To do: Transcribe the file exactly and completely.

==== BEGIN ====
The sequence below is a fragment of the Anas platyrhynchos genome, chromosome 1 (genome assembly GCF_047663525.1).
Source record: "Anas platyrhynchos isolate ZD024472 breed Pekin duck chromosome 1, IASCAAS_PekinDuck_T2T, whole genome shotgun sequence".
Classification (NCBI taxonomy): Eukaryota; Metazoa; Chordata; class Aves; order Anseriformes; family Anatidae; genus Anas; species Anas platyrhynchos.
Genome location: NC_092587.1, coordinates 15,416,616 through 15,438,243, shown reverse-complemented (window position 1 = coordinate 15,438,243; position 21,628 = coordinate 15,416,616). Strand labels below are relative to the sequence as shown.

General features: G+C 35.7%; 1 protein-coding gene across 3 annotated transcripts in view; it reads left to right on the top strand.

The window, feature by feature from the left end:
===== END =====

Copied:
The sequence below is a fragment of the Anas platyrhynchos genome, chromosome 1 (genome assembly GCF_047663525.1).
Source record: "Anas platyrhynchos isolate ZD024472 breed Pekin duck chromosome 1, IASCAAS_PekinDuck_T2T, whole genome shotgun sequence".
Classification (NCBI taxonomy): Eukaryota; Metazoa; Chordata; class Aves; order Anseriformes; family Anatidae; genus Anas; species Anas platyrhynchos.
Genome location: NC_092587.1, coordinates 15,416,616 through 15,438,243, shown reverse-complemented (window position 1 = coordinate 15,438,243; position 21,628 = coordinate 15,416,616). Strand labels below are relative to the sequence as shown.

General features: G+C 35.7%; 1 protein-coding gene across 3 annotated transcripts in view; it reads left to right on the top strand.

The window, feature by feature from the left end: